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God’s Word for You

Susanna 1:6-8 Lust and other sins

by Pastor Timothy Smith on Saturday, July 1, 2023

6 These men were frequently at Jehoiakim’s house, and all who had a case to be tried came to them there. 7 When the people would go home at noon, Susanna would go into her husband’s garden to walk. 8 The two elders used to watch her every day going in and taking her walk, and they began to lust for her.

Our author looks us in the eye from across many centuries and nods to us: God’s people are sometimes subject to wicked and sinful leaders. From Abimelech in the days of the Judges (Judges 9:1-57) to Caiaphas in the days of Jesus (Matthew 26:57-65), there have been corrupt and sinful men and women who have plagued the church. The fool Pius II tore all authority away from the ancient councils and judgments of the church and even away from the Scriptures themselves and gave all authority to himself and his successors—this was one of the many errors that led to the Lutheran Reformation.

In our pious mystery, two newly appointed elders are said to have often been around the good and righteous Jehoiakim’s nice home and gardens. Noon in Israel (and this story is set in Babylon) is treated in a similar fashion to noon in Spain, Portugal, and other countries. The sun is high and hot, and the people are going to be up late into the evening, so that they transfer an hour of sleep from the short night into hot afternoon: a siesta. Here in our story, the court recessed at noon every day and the people went home.

Susanna, wanting some exercise and solitude in her own beautiful home, would take this opportunity to go out and walk in the garden. The word for garden here is paradeisos (παράδεισος), from which we get our word paradise. The Greek word can mean an orchard (Song of Solomon 4:13; Numbers 24:6), a pleasant “garden of blessing” (Sirach 40:17,27) or be a reference to the Garden of Eden (Joel 2:3).

Does the author of this story, which is a fiction, mean for us to equate the garden where good Susanna walked and two of the elders of the people lurked and sinned, with the Garden of Eden?

We must be careful here and answer, for the most part, no. If the author only means that this is a reminder of the place where sin starts in the heart, it is a misapplication of the blessing of the Garden of Eden, which was a place of pure blessing, but ruined by man’s sins and the devil’s cruel temptations. If the author means for this story to be a kind of allegory of the fall, then he has made Susanna into a person capable of a righteous choice who does not fall; nor does her husband. In fact, only the two wicked judges fall, which rides the fence of making righteousness a choice that we make. If, however, the author wants us to think of our sins every day as a fall, and as a choice, and therefore something that can be avoided by the Christian, then this is a correct application.

The sin of the wicked judges begins with their observation of the lovely Susanna, a married woman. They, who should be examples of godly conduct, compound this sin by making a habit of it without repentance. They embrace their sin and give themselves up to their lust. Luther warns in the Large Catechism: “This commandment (the Sixth) applies to every form of unchastity, however it is called. Not only is the external act forbidden, but also every kind of cause, motive, and means. Your heart, your lips, and your whole body are to be chaste and to afford no occasion, aid, or encouragement to unchastity” (LC I:202).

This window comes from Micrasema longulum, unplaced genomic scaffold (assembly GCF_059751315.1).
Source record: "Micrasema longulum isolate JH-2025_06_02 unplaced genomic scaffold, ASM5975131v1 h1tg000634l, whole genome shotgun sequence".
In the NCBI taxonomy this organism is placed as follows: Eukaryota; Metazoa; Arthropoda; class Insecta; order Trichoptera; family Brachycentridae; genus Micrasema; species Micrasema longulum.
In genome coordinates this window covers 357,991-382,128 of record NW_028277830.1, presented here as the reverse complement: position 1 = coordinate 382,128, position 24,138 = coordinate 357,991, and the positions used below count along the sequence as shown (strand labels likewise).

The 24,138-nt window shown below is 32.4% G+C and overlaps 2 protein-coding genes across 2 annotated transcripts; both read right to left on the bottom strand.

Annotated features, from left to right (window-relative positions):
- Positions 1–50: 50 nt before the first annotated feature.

One form of sexual sins flings open the doors to other forms. When one man demands that his shameful vice is not his fault but just his body’s impulse and therefore he is not to be held accountable to God’s will (this is what his actions say, whether he has the wit to form the actual words), then someone else will certainly demand the same thing. For what is the LGBTQ+ movement in our time but the natural spawn of the gay rights movement of twenty years ago? And what was that but the wicked child of the sexual revolution of the 1960s? And what was that but a natural step-sister of women’s liberation beginning in the 19th century? And what was that but an inevitable reaction to the abuses of men who challenged the divine origin of God’s holy word? Gender equality is no longer an issue, for the sinner has denied the existence of gender at all. What will be next? How long before God puts our whole world to the sword, or famine, or plague, or the all-consuming fires of judgment day (2 Peter 3:7)?

No Christian should complain about the sins of the nation and of the world without first complaining to their own flesh about their own sinful wretchedness. The world’s choice to travel by handbasket to hell is nothing but the result of a destroyed conscience. Therefore we must look to ourselves, our own bruised and damaged consciences, and train our children in the way of Christ our Lord (Proverbs 22:6). There is forgiveness in Christ. Apart from him, there is only a mess, a disaster, and a grotesque rainbow-smear of filth outside every door and in every garden. Let us always remember that the Sixth Commandment means that “We should fear and love God that we lead a pure and decent life in words and actions, and that husband and wife love and honor each other.”

In Christ,
Pastor Timothy Smith

Pastor Tim Smith
About Pastor Timothy Smith
Pastor Smith serves St. Paul’s Lutheran Church in New Ulm, Minnesota. To receive God’s Word for You via e-mail, please visit the St. Paul’s Lutheran Church website.


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